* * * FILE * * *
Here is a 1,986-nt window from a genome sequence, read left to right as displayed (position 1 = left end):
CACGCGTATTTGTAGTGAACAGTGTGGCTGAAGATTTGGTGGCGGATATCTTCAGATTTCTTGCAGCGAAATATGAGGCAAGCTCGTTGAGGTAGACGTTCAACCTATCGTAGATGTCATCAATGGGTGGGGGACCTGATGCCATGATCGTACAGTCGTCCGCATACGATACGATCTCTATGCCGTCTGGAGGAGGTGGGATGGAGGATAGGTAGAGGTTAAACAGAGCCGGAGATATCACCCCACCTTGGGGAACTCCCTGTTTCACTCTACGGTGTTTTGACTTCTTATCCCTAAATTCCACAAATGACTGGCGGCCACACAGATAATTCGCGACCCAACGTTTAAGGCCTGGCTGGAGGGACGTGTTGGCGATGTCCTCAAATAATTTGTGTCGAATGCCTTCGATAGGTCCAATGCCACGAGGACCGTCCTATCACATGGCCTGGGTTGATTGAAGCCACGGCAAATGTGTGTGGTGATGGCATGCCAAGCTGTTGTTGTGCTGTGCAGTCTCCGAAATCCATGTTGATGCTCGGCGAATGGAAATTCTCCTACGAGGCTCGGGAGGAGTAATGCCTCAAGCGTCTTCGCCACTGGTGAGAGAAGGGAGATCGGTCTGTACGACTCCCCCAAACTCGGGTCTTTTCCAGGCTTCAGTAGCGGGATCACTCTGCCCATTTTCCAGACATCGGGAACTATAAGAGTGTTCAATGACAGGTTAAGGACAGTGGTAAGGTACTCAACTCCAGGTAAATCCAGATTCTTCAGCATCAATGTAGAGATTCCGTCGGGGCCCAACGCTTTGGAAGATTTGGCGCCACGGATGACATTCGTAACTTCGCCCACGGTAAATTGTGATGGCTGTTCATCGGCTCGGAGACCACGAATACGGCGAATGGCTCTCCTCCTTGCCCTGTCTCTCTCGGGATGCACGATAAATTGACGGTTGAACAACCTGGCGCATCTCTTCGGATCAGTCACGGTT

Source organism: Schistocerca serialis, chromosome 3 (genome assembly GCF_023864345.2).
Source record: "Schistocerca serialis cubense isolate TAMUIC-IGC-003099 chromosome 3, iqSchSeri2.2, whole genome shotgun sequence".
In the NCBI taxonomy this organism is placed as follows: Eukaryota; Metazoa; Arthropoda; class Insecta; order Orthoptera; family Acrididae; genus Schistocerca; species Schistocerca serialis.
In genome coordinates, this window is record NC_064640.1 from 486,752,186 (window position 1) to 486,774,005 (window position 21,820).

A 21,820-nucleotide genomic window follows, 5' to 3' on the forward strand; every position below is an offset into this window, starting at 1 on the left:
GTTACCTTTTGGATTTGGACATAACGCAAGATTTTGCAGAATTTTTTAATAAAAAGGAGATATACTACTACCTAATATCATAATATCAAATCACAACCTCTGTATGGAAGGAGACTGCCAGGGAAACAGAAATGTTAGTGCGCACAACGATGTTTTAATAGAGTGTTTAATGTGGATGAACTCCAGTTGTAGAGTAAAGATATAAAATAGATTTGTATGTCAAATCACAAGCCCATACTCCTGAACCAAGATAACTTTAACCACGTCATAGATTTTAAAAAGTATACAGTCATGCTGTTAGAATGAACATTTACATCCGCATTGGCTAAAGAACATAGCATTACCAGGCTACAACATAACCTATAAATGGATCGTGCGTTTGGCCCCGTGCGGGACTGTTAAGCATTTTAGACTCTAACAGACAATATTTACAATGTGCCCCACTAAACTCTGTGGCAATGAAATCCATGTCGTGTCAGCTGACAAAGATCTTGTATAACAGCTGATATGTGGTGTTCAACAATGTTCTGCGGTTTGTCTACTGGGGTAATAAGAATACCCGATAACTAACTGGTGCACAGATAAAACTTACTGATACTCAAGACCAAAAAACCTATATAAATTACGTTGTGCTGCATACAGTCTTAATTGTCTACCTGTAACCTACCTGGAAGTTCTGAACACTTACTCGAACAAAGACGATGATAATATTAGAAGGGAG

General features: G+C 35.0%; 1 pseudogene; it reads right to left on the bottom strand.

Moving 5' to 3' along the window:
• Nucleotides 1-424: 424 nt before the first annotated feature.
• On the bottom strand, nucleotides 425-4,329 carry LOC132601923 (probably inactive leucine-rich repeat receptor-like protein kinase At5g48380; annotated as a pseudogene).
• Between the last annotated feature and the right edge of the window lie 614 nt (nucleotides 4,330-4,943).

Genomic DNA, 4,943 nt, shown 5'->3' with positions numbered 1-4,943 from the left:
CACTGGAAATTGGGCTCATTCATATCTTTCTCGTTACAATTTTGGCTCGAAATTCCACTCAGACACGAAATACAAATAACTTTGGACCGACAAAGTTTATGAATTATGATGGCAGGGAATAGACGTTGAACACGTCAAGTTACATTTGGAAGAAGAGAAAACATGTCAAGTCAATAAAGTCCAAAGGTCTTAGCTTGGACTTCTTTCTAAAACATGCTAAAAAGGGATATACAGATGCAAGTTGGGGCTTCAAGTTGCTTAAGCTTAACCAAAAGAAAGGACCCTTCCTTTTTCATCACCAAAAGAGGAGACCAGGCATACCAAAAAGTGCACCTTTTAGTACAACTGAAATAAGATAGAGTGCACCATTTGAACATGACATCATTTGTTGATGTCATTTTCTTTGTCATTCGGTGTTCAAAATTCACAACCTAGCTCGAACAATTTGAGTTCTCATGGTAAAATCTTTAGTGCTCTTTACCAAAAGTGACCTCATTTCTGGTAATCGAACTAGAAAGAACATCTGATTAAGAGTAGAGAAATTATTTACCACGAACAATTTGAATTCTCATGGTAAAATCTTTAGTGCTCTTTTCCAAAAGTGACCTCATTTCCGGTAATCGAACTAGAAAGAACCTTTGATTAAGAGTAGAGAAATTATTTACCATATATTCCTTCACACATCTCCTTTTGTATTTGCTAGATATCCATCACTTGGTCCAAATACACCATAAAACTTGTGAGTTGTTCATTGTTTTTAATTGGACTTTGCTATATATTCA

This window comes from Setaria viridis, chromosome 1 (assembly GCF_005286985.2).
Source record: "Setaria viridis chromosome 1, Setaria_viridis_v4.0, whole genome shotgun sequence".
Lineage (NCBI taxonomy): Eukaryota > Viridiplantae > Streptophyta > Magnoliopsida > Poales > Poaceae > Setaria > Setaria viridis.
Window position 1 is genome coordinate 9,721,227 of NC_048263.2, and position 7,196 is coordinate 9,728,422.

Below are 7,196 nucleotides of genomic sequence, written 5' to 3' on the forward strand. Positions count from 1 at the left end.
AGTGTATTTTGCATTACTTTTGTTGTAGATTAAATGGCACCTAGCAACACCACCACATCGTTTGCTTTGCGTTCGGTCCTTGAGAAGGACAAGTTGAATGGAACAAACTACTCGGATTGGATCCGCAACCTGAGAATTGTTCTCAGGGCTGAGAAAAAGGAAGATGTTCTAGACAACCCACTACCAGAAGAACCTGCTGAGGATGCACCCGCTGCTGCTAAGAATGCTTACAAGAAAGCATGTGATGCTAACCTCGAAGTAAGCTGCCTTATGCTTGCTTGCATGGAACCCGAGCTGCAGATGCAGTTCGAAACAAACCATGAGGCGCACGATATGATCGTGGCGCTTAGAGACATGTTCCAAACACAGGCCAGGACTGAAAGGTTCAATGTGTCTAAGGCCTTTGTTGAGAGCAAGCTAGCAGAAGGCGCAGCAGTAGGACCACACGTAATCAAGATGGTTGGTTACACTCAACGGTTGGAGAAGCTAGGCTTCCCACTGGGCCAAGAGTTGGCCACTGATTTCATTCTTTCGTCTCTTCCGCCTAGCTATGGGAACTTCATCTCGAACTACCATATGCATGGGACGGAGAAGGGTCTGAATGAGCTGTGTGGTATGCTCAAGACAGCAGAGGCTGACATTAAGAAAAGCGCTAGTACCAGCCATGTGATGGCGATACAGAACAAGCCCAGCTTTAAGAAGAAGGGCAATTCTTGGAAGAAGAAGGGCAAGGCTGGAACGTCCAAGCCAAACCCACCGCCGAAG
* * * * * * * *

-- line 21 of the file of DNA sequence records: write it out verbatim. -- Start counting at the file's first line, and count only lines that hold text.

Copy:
AGTGTATTTTGCATTACTTTTGTTGTAGATTAAATGGCACCTAGCAACACCACCACATCGTTTGCTTTGCGTTCGGTCCTTGAGAAGGACAAGTTGAATGGAACAAACTACTCGGATTGGATCCGCAACCTGAGAATTGTTCTCAGGGCTGAGAAAAAGGAAGATGTTCTAGACAACCCACTACCAGAAGAACCTGCTGAGGATGCACCCGCTGCTGCTAAGAATGCTTACAAGAAAGCATGTGATGCTAACCTCGAAGTAAGCTGCCTTATGCTTGCTTGCATGGAACCCGAGCTGCAGATGCAGTTCGAAACAAACCATGAGGCGCACGATATGATCGTGGCGCTTAGAGACATGTTCCAAACACAGGCCAGGACTGAAAGGTTCAATGTGTCTAAGGCCTTTGTTGAGAGCAAGCTAGCAGAAGGCGCAGCAGTAGGACCACACGTAATCAAGATGGTTGGTTACACTCAACGGTTGGAGAAGCTAGGCTTCCCACTGGGCCAAGAGTTGGCCACTGATTTCATTCTTTCGTCTCTTCCGCCTAGCTATGGGAACTTCATCTCGAACTACCATATGCATGGGACGGAGAAGGGTCTGAATGAGCTGTGTGGTATGCTCAAGACAGCAGAGGCTGACATTAAGAAAAGCGCTAGTACCAGCCATGTGATGGCGATACAGAACAAGCCCAGCTTTAAGAAGAAGGGCAATTCTTGGAAGAAGAAGGGCAAGGCTGGAACGTCCAAGCCAAACCCACCGCCGAAG